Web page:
Answering Arup’s graduate application form questions
Arup places a huge importance on the strength of a candidate’s application form,’ says Aman Rai, graduate recruiter at Arup. ‘We do not hold assessment centres and run more informal technical exercises and interviews instead. As our selection process consists of only two stages, the application form carries more weight with us than it may with other employers. This is an important factor that students often overlook. Don’t rush. Take time with your application form to demonstrate your research and motivation for applying.’
On the application form, you have three application questions to answer and, helpfully, Arup’s recruiters give you specific guidance on answering them. They want you to:
- have reviewed Ove Arup’s key speech and the Arup website before answering the questions
- refer to examples in your answers from within the last three years; these can come from your studies, your paid or unpaid work, or any leisure or voluntary activities
- give thoughtful, considered answers specific to Arup
This last is particularly important to Aman Rai, graduate recruitment adviser at Arup. ‘I like to see candidates really thinking about why they are applying for that particular vacancy,’ she says. ‘Weak answers that demonstrate a lack of effort are the most common reason why candidates don’t progress to the interview stage.’
1,000 characters is equivalent to, roughly, 175 words so it is wise to draft and edit in MS Word (or similar program) before copying it into the form. To make the best use of the character count, use an active rather than an academic writing style (see this article for tips on how to do this) and, where appropriate, use lists rather than full sentences. If you’ve had to cut down words, get someone else to read over your answers to make sure that they still make sense and include sufficient detail.
Impressive candidates will widen their research beyond the key speech and website. ‘One of the things that our directors want to see is that a candidate has thoroughly researched our company,’ says Aman. ‘We have a wealth of information on Twitter, YouTube and Facebook, as well as our website, so I would encourage candidates to make the most of these sites when applying to us.’ Don’t forget also to look up Arup in the recent construction industry press to hear the latest news on the company and how it fares against its competitors.
Take ‘resonate’ to mean something that strikes a chord with you: something that stirs the emotions and something that you agree with. To answer this question, you do have to have read Sir Ove’s key speech in detail. Arup does summarise its core values in the PDF of the speech, but these can’t be fully understood without reference to the whole speech. ‘The speech really does encapsulate our philosophy and style of working,’ says Aman.
You should give examples (we suggest at least two) of when you have acted in accordance with the values or demonstrated a similar spirit.
For example, Sir Ove talks about ‘a wish to do socially useful work’ and ‘pursue quality’. This ties in to two of Arup’s core values: ensuring that ‘the Arup name is always associated with quality’ and ‘We shape a better world’. If you’ve done any of the following (for instance) you will have evidence of sharing those values:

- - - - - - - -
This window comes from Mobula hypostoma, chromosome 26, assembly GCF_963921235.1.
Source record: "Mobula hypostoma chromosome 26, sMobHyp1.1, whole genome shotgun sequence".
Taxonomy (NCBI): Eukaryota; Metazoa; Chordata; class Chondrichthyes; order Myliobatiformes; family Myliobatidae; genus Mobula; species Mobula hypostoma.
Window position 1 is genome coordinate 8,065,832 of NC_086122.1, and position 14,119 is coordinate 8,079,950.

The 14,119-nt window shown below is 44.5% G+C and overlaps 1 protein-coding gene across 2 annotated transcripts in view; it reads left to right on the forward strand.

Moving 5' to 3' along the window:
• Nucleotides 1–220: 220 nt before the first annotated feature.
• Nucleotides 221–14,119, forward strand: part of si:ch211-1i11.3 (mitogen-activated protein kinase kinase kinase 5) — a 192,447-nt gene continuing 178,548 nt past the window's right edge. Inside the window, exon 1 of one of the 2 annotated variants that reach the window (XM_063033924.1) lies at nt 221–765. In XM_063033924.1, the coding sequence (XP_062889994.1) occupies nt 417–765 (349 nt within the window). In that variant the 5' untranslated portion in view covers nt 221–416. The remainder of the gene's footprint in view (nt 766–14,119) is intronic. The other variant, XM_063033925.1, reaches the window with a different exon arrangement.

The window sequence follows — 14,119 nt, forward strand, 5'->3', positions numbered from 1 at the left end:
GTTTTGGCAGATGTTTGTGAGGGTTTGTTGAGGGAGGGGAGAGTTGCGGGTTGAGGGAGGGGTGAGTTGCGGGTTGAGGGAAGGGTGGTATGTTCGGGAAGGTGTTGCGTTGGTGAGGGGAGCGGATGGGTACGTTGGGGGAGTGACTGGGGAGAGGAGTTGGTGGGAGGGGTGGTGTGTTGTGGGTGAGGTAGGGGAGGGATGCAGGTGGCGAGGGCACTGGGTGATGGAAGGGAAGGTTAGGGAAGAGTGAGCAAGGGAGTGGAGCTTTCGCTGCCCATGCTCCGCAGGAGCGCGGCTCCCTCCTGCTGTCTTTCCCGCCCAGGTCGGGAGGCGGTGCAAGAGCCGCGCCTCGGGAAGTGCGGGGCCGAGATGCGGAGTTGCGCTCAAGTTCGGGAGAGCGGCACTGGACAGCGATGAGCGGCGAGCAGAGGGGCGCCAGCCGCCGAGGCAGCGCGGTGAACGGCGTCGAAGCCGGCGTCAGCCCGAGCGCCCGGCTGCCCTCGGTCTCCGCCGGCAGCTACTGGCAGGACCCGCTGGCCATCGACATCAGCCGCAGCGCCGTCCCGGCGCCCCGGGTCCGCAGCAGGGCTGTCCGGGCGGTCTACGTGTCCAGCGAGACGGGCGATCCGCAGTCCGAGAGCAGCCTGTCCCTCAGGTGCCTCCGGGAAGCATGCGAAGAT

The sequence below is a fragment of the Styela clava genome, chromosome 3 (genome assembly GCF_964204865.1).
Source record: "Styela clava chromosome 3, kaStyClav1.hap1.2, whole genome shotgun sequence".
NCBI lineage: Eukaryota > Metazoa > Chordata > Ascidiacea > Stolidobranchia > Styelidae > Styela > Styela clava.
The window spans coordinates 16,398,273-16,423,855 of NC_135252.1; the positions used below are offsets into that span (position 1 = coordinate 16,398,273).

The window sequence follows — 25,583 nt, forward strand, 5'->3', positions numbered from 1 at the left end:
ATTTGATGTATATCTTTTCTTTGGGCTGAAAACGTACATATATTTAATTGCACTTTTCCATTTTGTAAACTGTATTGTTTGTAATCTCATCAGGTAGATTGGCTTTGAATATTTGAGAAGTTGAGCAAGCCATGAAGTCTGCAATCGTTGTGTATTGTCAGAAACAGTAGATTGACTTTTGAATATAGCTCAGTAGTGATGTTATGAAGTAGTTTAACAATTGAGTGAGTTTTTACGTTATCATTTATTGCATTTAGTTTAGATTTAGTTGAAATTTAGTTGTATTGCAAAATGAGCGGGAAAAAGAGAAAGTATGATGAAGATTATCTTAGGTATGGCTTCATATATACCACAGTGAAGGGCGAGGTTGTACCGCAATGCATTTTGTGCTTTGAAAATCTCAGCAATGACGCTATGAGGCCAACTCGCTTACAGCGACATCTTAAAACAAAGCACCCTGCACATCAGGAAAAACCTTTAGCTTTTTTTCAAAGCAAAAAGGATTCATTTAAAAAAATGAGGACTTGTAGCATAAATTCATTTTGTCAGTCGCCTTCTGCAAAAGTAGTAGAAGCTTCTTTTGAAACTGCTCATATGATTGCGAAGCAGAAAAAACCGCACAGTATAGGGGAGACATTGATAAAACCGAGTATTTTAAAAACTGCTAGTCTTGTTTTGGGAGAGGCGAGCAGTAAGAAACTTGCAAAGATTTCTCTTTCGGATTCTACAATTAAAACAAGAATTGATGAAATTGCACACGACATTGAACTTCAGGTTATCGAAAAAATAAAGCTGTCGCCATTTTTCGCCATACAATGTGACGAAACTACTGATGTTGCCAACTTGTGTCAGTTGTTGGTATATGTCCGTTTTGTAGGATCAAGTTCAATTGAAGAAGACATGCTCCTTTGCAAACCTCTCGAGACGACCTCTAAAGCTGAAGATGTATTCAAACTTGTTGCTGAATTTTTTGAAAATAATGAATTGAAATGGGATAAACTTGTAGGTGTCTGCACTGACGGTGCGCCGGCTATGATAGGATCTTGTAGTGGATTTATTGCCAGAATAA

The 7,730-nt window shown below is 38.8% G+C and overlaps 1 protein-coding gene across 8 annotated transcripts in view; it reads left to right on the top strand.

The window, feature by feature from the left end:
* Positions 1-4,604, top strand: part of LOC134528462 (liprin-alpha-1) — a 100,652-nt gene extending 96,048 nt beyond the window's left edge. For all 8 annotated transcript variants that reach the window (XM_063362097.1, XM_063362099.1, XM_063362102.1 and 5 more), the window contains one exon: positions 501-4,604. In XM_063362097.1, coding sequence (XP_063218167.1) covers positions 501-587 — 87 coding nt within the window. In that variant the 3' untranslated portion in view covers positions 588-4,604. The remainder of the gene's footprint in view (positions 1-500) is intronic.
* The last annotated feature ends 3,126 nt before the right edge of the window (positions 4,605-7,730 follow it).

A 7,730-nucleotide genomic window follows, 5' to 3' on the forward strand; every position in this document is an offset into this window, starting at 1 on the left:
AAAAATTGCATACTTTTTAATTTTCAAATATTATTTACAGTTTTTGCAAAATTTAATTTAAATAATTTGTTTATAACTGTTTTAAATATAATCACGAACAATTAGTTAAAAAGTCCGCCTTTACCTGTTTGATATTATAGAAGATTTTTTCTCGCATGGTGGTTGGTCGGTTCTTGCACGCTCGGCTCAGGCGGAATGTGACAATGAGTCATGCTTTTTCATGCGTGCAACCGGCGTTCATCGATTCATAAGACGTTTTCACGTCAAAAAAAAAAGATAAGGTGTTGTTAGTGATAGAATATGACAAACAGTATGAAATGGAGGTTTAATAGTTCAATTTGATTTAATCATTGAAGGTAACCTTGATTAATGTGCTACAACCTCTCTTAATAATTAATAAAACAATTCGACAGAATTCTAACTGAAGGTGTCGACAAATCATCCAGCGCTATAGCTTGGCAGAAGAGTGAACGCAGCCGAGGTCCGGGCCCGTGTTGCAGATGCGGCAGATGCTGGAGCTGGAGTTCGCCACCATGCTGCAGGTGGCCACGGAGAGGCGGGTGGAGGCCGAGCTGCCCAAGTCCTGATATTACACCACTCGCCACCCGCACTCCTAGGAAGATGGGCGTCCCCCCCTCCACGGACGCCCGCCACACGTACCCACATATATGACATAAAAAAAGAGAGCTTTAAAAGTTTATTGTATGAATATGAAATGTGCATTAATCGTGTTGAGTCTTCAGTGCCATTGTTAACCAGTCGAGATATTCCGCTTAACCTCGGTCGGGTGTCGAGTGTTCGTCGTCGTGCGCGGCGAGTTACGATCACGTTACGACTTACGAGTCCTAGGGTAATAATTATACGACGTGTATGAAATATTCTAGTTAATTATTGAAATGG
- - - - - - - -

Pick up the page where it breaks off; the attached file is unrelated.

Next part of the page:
- worked towards a good cause with others
- produced high-quality work
- volunteered on a construction project abroad
- taken concrete steps to reduce your own carbon footprint
- been involved with any zero waste initiatives on any placements
- researched into the latest sustainable thinking as part of your course or during a placement
In your research, have you come across evidence of Arup’s values being enacted in practice and, if so, does it increase the resonance of the values? If so, you could strengthen your answer by saying so. For example, you could see Arup’s support for Stonewall’s diversity champions programme as evidence of their commitment to tackle discrimination.
How to tackle: ‘Please tell us why you are applying for this role and how you feel your skills are relevant’
Focus on the specifics of the role and the division. Start your research by reading the comprehensive job description Arup’s website provides. Take a look at recent projects the division has worked on. See what Arup’s reports and publications say about the challenges and strengths of the division. Investigate the study and work you will need to achieve professional qualification, for example. Think about the skills you will need on the job and when studying.
Use this research to support your reasons for applying. You could mention specific projects in the division worked on (or the types of projects you could work on) and talk about how they’d interest or challenge you, for example. Arup is a consultancy and, if you are applying for an engineering or quantity surveying role, it is likely that your role will be mostly office-based and concerned with the designs. Referring to this in your answer will be expected.
When writing about your skills, it’s not enough to say, ‘My planning and organisational skills will be useful because...’. The following is more impressive: ‘My experience of planning and organisation when I... will be useful because...’
How to tackle: ‘Please provide a brief overview of which degree modules best reflect your strengths/interest and how they relate to the role that you are applying for’
Our advice is to select the modules that are most obviously relevant in terms of technical knowledge and, if you have characters to spare, your non-technical skills. For example, you might want to talk about how modules with group projects showed you that teamwork was one of your strengths. Note that you do not have to give an overview of all of your modules. Do focus on the modules that really do show your abilities and interests the best: that might only be two or three.